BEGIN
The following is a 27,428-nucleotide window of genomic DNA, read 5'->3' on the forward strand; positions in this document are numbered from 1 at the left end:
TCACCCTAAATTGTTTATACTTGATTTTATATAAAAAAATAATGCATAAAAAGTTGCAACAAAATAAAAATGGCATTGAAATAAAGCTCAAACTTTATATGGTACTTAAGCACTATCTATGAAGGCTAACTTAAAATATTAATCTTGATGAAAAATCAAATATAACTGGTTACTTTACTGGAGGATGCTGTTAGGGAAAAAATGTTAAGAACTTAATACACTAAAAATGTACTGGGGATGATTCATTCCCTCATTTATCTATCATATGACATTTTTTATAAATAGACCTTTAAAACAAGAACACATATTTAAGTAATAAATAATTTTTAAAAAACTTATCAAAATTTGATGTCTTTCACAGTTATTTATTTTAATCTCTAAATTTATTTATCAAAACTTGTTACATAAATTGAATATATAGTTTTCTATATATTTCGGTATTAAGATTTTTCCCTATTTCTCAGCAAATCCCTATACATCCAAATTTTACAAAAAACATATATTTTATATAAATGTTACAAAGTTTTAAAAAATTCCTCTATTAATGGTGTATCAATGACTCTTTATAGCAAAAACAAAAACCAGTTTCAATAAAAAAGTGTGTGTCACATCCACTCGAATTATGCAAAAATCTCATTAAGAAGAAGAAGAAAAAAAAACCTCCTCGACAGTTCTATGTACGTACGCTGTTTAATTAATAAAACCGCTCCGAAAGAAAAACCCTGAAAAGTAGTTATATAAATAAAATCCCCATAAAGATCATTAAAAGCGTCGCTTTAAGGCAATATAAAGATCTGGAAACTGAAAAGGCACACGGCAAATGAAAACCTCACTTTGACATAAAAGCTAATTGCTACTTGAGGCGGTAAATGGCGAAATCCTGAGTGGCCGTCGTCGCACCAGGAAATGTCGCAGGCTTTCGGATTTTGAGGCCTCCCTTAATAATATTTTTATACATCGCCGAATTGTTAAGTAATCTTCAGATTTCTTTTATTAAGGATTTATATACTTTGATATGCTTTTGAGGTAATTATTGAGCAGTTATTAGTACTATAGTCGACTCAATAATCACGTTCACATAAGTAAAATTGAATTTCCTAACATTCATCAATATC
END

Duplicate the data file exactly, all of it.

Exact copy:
The following is a 27,428-nucleotide window of genomic DNA, read 5'->3' on the forward strand; positions in this document are numbered from 1 at the left end:
TCACCCTAAATTGTTTATACTTGATTTTATATAAAAAAATAATGCATAAAAAGTTGCAACAAAATAAAAATGGCATTGAAATAAAGCTCAAACTTTATATGGTACTTAAGCACTATCTATGAAGGCTAACTTAAAATATTAATCTTGATGAAAAATCAAATATAACTGGTTACTTTACTGGAGGATGCTGTTAGGGAAAAAATGTTAAGAACTTAATACACTAAAAATGTACTGGGGATGATTCATTCCCTCATTTATCTATCATATGACATTTTTTATAAATAGACCTTTAAAACAAGAACACATATTTAAGTAATAAATAATTTTTAAAAAACTTATCAAAATTTGATGTCTTTCACAGTTATTTATTTTAATCTCTAAATTTATTTATCAAAACTTGTTACATAAATTGAATATATAGTTTTCTATATATTTCGGTATTAAGATTTTTCCCTATTTCTCAGCAAATCCCTATACATCCAAATTTTACAAAAAACATATATTTTATATAAATGTTACAAAGTTTTAAAAAATTCCTCTATTAATGGTGTATCAATGACTCTTTATAGCAAAAACAAAAACCAGTTTCAATAAAAAAGTGTGTGTCACATCCACTCGAATTATGCAAAAATCTCATTAAGAAGAAGAAGAAAAAAAAACCTCCTCGACAGTTCTATGTACGTACGCTGTTTAATTAATAAAACCGCTCCGAAAGAAAAACCCTGAAAAGTAGTTATATAAATAAAATCCCCATAAAGATCATTAAAAGCGTCGCTTTAAGGCAATATAAAGATCTGGAAACTGAAAAGGCACACGGCAAATGAAAACCTCACTTTGACATAAAAGCTAATTGCTACTTGAGGCGGTAAATGGCGAAATCCTGAGTGGCCGTCGTCGCACCAGGAAATGTCGCAGGCTTTCGGATTTTGAGGCCTCCCTTAATAATATTTTTATACATCGCCGAATTGTTAAGTAATCTTCAGATTTCTTTTATTAAGGATTTATATACTTTGATATGCTTTTGAGGTAATTATTGAGCAGTTATTAGTACTATAGTCGACTCAATAATCACGTTCACATAAGTAAAATTGAATTTCCTAACATTCATCAATATC